Context: In persons with impaired glucose tolerance (IGT), both impaired insulin secretion and insulin resistance contribute to the conversion to type 2 diabetes mellitus (T2DM). However, few studies have used criterion standard measures to asses the predictive value of impaired insulin secretion and insulin resistance for the conversion to T2DM in a Caucasian IGT population.
Objectives: The objective of the study was to determine the predictive value of measures of insulin secretion and insulin resistance derived from a hyperglycemic clamp, including the disposition index, for the development of T2DM in a Caucasian IGT population.
Design, setting, and participants: The population-based Hoorn IGT study consisted of 101 Dutch IGT subjects (aged < 75 yr), with mean 2-h plasma glucose values, of two separate oral glucose tolerance tests, between 8.6 and 11.1 mmol/liter. A hyperglycemic clamp at baseline was performed to assess first-phase and second-phase insulin secretion and insulin sensitivity. During follow-up, conversion to T2DM was assessed by means of 6-monthly fasting glucose levels and yearly oral glucose tolerance tests.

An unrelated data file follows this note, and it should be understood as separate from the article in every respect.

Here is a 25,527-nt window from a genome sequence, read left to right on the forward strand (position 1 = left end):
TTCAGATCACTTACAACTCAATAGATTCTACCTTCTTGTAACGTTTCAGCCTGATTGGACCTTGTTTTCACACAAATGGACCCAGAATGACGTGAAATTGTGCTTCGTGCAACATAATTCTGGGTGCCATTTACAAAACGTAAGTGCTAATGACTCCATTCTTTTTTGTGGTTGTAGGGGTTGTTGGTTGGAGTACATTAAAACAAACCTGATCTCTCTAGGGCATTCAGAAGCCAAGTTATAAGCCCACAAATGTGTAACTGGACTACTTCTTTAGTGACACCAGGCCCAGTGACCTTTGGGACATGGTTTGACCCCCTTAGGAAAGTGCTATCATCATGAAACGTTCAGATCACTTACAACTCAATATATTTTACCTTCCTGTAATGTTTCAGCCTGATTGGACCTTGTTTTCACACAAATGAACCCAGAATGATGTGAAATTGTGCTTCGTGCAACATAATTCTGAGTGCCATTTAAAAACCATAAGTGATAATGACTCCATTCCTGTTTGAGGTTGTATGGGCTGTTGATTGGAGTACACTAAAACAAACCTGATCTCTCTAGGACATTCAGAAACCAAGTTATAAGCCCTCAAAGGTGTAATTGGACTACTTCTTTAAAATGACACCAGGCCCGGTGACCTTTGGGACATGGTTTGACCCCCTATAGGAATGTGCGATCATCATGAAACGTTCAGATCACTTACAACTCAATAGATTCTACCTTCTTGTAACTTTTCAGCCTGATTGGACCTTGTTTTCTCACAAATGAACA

Results: The cumulative incidence of T2DM was 34.7%. Hazard ratio for T2DM development adjusted for age, sex, and body mass index was 5.74 [95% confidence interval (CI) 2.60-12.67] for absence of first insulin peak, 1.58 (95% CI 0.60-4.17) for lowest vs. highest tertile of insulin sensitivity, and 1.78 (95% CI 0.65-4.88) for lowest vs. highest tertile of the disposition index.
Conclusions: In these Caucasian persons with IGT, the absence of the first insulin peak was the strongest predictor of T2DM.